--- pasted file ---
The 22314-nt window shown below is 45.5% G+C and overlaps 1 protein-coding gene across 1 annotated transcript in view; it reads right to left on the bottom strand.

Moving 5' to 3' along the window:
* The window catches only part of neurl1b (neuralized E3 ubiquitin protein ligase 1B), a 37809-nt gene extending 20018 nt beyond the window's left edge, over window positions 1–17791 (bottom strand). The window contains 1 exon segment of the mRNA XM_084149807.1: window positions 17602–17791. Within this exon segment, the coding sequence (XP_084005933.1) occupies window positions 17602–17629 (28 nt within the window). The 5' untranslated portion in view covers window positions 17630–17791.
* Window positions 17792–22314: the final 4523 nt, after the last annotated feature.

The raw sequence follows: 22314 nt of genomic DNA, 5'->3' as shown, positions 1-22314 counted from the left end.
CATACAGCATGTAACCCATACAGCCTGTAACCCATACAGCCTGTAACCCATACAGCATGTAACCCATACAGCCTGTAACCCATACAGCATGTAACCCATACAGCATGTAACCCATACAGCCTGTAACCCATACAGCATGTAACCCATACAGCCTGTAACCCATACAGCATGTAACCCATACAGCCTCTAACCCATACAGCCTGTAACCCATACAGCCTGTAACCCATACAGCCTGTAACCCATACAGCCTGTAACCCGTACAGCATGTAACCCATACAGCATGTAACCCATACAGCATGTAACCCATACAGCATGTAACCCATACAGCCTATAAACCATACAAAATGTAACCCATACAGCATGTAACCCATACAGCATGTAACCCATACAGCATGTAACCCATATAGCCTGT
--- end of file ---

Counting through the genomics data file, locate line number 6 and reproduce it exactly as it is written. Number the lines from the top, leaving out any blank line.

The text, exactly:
CATACAGCATGTAACCCATACAGCCTGTAACCCATACAGCCTGTAACCCATACAGCATGTAACCCATACAGCCTGTAACCCATACAGCATGTAACCCATACAGCATGTAACCCATACAGCCTGTAACCCATACAGCATGTAACCCATACAGCCTGTAACCCATACAGCATGTAACCCATACAGCCTCTAACCCATACAGCCTGTAACCCATACAGCCTGTAACCCATACAGCCTGTAACCCATACAGCCTGTAACCCGTACAGCATGTAACCCATACAGCATGTAACCCATACAGCATGTAACCCATACAGCATGTAACCCATACAGCCTATAAACCATACAAAATGTAACCCATACAGCATGTAACCCATACAGCATGTAACCCATACAGCATGTAACCCATATAGCCTGT